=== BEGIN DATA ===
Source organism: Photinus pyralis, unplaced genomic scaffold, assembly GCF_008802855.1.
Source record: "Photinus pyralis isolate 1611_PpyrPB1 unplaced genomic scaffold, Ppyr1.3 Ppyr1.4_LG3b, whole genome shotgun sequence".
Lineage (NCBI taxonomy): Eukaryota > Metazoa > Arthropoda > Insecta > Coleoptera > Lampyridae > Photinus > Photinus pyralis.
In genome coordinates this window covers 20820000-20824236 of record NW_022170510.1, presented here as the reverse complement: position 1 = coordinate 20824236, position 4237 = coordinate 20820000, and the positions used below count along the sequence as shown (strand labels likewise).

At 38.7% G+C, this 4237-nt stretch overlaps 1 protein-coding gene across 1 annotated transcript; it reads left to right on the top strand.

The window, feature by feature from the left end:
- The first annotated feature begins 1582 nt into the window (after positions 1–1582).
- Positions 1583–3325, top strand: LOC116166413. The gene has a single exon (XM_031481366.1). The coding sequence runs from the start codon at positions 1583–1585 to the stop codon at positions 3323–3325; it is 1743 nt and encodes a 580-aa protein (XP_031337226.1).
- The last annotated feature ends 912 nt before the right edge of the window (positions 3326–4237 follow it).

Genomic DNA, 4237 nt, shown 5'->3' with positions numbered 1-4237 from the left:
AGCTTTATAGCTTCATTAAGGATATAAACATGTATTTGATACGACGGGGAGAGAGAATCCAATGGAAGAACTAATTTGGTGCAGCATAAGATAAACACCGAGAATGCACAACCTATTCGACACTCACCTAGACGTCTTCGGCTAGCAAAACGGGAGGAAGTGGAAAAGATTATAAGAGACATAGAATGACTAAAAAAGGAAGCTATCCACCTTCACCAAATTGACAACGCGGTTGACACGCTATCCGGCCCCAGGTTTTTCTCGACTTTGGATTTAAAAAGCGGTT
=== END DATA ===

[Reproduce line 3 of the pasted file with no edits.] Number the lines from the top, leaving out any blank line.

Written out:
Lineage (NCBI taxonomy): Eukaryota > Metazoa > Arthropoda > Insecta > Coleoptera > Lampyridae > Photinus > Photinus pyralis.